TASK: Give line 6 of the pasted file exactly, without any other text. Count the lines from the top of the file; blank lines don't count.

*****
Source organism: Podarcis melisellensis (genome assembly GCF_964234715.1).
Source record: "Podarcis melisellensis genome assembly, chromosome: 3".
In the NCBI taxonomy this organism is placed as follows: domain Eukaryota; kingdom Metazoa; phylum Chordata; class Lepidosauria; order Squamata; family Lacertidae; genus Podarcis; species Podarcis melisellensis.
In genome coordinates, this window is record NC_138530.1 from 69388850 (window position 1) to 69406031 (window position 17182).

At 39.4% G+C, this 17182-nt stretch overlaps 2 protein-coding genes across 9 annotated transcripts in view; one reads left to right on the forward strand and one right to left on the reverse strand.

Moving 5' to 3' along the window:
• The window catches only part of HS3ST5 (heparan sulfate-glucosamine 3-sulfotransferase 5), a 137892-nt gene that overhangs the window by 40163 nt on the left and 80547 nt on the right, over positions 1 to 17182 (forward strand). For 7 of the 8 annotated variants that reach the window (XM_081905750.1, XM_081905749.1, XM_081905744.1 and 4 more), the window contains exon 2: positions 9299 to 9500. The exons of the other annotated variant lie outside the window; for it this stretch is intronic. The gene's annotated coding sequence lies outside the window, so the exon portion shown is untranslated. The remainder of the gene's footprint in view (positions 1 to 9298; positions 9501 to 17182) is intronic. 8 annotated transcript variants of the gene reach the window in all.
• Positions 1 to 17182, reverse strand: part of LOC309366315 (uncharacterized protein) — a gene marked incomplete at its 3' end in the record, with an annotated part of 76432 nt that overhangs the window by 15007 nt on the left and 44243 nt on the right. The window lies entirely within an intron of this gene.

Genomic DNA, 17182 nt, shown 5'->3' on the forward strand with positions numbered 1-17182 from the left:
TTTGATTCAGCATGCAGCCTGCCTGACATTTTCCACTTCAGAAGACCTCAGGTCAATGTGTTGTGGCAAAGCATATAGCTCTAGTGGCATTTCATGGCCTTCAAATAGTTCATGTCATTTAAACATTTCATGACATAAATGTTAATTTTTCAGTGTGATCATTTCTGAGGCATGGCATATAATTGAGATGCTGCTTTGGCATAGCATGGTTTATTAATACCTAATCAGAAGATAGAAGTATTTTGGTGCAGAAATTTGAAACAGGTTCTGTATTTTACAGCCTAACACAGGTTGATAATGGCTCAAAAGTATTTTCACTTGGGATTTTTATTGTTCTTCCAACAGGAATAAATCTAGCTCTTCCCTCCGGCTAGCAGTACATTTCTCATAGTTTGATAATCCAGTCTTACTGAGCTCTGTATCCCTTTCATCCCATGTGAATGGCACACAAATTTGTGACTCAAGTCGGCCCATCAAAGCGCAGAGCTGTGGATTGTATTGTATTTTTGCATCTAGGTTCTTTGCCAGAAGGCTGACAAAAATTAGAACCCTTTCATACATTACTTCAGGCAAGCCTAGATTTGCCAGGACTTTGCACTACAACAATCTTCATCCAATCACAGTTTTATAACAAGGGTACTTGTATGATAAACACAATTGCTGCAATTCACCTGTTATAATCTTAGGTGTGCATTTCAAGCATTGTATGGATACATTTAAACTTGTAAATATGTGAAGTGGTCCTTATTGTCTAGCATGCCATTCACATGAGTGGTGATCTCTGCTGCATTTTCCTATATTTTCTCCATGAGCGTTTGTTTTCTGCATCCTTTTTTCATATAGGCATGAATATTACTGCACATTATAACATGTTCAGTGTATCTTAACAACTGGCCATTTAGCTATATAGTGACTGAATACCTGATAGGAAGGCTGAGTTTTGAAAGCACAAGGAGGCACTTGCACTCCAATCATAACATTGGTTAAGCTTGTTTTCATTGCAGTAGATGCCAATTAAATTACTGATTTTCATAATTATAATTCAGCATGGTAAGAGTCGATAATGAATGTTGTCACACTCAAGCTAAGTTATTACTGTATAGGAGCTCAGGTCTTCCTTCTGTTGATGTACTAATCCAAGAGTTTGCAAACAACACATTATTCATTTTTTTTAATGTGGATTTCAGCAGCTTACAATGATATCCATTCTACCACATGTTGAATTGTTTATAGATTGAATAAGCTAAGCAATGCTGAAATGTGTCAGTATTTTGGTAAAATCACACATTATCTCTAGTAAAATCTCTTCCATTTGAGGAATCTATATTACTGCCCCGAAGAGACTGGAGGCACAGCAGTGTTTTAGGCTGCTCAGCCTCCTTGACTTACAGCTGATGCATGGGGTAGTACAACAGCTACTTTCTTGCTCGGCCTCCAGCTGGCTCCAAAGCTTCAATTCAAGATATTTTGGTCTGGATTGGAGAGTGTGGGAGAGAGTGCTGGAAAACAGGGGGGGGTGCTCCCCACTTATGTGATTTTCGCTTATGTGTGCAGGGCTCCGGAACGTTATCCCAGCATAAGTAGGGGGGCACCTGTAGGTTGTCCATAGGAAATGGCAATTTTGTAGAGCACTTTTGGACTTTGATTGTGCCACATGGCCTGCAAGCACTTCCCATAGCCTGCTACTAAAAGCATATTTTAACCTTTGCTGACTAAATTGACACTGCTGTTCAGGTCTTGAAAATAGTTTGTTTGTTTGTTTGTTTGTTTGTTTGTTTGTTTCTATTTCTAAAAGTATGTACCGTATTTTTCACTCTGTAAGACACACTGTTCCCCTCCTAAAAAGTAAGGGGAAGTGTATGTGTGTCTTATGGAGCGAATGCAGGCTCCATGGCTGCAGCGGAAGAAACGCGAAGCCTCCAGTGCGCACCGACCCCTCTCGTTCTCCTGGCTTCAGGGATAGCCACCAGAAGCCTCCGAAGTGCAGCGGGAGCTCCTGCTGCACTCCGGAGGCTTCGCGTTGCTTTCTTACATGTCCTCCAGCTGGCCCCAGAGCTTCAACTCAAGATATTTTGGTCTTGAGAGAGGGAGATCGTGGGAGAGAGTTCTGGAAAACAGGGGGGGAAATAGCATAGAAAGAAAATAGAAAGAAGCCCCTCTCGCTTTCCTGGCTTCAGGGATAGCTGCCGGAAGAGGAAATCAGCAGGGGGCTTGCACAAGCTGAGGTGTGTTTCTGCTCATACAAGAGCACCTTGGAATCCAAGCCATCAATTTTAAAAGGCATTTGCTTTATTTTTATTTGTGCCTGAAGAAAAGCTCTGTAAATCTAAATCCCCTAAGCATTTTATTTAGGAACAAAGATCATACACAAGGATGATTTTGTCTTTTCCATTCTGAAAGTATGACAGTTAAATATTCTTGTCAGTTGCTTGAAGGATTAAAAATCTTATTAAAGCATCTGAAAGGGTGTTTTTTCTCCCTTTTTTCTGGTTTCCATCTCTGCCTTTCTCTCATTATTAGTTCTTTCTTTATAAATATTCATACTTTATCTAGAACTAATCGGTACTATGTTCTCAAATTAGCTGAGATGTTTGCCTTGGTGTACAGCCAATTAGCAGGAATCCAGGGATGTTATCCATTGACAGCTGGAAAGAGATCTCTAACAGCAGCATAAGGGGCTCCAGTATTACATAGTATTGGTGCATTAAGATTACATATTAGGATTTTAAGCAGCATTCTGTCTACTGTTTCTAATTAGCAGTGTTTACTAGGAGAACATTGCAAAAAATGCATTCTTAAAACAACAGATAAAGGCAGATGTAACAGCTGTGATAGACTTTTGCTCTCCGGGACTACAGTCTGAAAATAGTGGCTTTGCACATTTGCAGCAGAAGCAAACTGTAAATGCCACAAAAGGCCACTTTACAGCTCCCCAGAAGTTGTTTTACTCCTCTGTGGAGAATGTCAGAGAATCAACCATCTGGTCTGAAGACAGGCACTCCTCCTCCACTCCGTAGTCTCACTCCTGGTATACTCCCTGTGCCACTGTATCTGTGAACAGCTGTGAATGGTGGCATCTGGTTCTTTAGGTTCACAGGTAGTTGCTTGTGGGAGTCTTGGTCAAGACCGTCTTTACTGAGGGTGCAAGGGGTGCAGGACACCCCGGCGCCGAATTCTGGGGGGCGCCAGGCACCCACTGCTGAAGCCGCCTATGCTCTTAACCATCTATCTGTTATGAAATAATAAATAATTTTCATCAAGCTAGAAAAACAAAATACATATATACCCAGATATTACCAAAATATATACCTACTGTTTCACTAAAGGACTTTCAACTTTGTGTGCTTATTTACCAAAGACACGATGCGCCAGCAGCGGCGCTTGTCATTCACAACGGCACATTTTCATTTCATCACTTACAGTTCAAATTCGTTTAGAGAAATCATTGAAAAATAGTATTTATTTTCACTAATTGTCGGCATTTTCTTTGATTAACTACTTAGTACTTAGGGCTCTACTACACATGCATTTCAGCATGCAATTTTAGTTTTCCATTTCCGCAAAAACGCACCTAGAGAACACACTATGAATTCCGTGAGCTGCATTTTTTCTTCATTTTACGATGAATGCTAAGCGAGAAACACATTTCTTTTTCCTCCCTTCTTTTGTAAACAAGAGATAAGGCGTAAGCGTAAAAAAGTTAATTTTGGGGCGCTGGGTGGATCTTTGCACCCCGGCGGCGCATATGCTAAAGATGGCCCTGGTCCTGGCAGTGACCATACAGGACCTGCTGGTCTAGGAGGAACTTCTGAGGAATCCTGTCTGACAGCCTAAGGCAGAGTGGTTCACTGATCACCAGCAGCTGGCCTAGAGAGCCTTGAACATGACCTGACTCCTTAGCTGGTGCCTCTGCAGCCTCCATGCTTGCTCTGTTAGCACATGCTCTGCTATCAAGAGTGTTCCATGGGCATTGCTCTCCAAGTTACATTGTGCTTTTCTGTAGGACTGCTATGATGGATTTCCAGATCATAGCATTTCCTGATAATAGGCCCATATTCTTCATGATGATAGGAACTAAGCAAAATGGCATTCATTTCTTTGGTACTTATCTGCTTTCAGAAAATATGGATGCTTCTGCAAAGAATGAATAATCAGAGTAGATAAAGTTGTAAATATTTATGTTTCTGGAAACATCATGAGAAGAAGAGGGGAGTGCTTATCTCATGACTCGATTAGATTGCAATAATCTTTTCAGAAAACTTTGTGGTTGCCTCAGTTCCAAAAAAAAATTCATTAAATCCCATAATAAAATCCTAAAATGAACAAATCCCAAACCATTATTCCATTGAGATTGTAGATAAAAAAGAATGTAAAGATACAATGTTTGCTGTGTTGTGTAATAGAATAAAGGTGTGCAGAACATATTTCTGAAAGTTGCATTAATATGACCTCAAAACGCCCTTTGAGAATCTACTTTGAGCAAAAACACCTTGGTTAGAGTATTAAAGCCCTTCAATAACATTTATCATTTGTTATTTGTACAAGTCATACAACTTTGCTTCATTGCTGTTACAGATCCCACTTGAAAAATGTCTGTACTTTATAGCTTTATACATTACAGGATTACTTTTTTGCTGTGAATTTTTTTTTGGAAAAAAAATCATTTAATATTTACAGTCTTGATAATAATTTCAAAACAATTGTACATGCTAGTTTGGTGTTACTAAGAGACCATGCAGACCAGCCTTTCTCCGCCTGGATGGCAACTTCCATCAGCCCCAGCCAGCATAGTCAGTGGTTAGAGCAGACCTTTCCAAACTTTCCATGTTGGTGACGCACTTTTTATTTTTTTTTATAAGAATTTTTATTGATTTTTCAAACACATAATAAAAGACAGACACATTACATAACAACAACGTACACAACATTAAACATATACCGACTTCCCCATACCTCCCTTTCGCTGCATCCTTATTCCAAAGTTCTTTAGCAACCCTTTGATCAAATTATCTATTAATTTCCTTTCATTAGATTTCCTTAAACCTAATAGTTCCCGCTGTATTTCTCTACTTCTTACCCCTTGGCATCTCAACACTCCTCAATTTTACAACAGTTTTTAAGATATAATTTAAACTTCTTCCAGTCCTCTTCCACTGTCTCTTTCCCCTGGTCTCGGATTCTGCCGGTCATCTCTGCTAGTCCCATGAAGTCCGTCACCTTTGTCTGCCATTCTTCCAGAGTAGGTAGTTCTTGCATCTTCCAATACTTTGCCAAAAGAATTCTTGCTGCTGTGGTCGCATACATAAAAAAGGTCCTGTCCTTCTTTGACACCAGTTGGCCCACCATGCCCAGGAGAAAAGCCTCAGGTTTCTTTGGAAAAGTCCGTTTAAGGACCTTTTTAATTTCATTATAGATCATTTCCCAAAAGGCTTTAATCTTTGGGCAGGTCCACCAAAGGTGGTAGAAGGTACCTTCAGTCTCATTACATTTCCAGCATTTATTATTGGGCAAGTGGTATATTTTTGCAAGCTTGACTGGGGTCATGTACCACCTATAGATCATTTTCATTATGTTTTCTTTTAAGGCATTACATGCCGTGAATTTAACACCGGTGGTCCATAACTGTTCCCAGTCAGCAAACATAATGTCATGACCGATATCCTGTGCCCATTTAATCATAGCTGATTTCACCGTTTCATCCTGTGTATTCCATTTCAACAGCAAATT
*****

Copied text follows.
Moving 5' to 3' along the window: